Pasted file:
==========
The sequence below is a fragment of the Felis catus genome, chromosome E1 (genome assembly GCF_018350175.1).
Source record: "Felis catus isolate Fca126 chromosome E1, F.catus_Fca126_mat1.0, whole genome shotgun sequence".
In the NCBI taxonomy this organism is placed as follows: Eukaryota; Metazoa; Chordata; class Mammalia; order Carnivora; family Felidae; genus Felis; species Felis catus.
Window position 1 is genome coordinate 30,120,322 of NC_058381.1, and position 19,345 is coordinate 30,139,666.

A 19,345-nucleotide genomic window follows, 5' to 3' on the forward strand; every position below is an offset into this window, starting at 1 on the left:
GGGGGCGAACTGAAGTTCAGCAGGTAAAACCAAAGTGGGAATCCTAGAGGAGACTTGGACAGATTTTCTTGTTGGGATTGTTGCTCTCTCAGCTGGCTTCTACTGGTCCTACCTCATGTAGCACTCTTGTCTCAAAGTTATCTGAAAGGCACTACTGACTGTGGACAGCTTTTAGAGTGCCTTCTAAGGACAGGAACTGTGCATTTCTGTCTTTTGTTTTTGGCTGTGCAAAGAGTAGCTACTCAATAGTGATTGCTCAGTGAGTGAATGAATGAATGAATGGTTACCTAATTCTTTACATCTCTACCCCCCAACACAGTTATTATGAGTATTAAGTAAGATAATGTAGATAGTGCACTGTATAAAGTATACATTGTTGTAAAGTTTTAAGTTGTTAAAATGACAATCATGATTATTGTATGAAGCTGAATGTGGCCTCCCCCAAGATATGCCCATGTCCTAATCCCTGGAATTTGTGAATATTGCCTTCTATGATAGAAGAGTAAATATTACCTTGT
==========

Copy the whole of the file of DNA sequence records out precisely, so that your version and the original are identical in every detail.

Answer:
The sequence below is a fragment of the Felis catus genome, chromosome E1 (genome assembly GCF_018350175.1).
Source record: "Felis catus isolate Fca126 chromosome E1, F.catus_Fca126_mat1.0, whole genome shotgun sequence".
In the NCBI taxonomy this organism is placed as follows: Eukaryota; Metazoa; Chordata; class Mammalia; order Carnivora; family Felidae; genus Felis; species Felis catus.
Window position 1 is genome coordinate 30,120,322 of NC_058381.1, and position 19,345 is coordinate 30,139,666.

A 19,345-nucleotide genomic window follows, 5' to 3' on the forward strand; every position below is an offset into this window, starting at 1 on the left:
GGGGGCGAACTGAAGTTCAGCAGGTAAAACCAAAGTGGGAATCCTAGAGGAGACTTGGACAGATTTTCTTGTTGGGATTGTTGCTCTCTCAGCTGGCTTCTACTGGTCCTACCTCATGTAGCACTCTTGTCTCAAAGTTATCTGAAAGGCACTACTGACTGTGGACAGCTTTTAGAGTGCCTTCTAAGGACAGGAACTGTGCATTTCTGTCTTTTGTTTTTGGCTGTGCAAAGAGTAGCTACTCAATAGTGATTGCTCAGTGAGTGAATGAATGAATGAATGGTTACCTAATTCTTTACATCTCTACCCCCCAACACAGTTATTATGAGTATTAAGTAAGATAATGTAGATAGTGCACTGTATAAAGTATACATTGTTGTAAAGTTTTAAGTTGTTAAAATGACAATCATGATTATTGTATGAAGCTGAATGTGGCCTCCCCCAAGATATGCCCATGTCCTAATCCCTGGAATTTGTGAATATTGCCTTCTATGATAGAAGAGTAAATATTACCTTGT